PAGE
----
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National Braille Press children's book club making reading more accessible

CBS Boston 2/1/2023 Katrina Kincade

BOSTON - The National Braille Press in the Fenway has been ensuring that people who are blind or low vision have access to literacy for years. They've even earned recognition from multiple First Ladies, with frammed letters as proof.

"Braille is literacy by definition for blind or low vision person. If they don't have that skill it's hard to learn sentence structure and grammar and becoming more independent in life," said Brian MacDonald, President and CEO of the Braille National Press.

While they were founded in 1927, they started a children's braille book club in 1983. Tim Vernon and his family were some of the first members.

"My family wanted me to have a library of books similar to my sighted brother and sighted family members and friends who were having a library of printed books," Vernon told WBZ-TV.

Every month the book club mails classic children's books to families, with custom braille pages put together by staff and volunteers at their facility. There's a multi-step process to put together the pages but they say it's worth it to bring children the gift of literacy.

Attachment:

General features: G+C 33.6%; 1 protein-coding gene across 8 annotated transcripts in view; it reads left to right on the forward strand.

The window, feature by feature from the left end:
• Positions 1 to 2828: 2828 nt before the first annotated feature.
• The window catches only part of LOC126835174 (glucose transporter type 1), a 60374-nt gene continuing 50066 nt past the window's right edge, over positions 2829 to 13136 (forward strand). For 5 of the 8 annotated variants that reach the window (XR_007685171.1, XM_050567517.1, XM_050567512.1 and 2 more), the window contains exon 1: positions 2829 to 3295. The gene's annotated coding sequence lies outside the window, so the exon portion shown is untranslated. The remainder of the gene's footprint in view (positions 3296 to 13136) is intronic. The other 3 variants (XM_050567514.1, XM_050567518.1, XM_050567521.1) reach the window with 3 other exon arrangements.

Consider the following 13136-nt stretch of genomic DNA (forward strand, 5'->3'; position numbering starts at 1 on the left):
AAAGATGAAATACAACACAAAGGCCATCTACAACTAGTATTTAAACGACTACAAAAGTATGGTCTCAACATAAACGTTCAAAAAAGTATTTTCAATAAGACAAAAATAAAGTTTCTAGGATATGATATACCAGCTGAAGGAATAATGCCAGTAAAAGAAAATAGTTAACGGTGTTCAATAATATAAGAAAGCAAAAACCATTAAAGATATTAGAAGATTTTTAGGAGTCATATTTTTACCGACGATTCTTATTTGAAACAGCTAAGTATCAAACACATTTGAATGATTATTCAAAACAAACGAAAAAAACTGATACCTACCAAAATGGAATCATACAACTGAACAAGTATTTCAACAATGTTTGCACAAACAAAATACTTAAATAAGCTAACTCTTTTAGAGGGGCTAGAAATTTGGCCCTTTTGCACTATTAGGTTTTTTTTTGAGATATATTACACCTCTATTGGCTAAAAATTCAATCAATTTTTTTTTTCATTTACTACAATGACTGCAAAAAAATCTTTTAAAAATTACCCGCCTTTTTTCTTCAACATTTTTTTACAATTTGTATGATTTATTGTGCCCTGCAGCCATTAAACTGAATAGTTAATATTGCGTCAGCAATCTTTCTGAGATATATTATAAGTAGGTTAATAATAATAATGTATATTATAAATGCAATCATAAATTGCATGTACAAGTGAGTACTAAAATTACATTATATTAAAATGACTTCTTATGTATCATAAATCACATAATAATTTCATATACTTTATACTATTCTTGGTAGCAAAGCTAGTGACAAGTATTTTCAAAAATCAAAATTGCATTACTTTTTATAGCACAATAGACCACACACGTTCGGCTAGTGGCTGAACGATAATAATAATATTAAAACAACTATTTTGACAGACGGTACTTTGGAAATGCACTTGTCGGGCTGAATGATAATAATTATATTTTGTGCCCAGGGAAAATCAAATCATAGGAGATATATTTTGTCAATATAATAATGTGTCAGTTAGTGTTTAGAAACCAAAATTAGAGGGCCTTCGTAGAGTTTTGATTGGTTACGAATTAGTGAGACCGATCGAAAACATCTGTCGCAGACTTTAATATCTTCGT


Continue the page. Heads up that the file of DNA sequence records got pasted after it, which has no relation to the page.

"I think it's most rewarding now since we've been around so long, is that we have parents that grew up with these books that they're reading to their sighted children bedtime stories," MacDonald told WBZ.

With the books that Vernon has kept, he's now able to read to his young nephew.

"Being able to read with him helps to cultivate and nurture a truly special bond," he said.

Vernon said it was always exciting to get a new book in the mail.

But children's books aren't all that they do. The National Braille Press is the leading publisher for training materials, information pamphlets and even tests in braille for the country. They also printed text books for Tim when he was in college.

"It allows you to feel independent," he said.

For more information, visit their website.   

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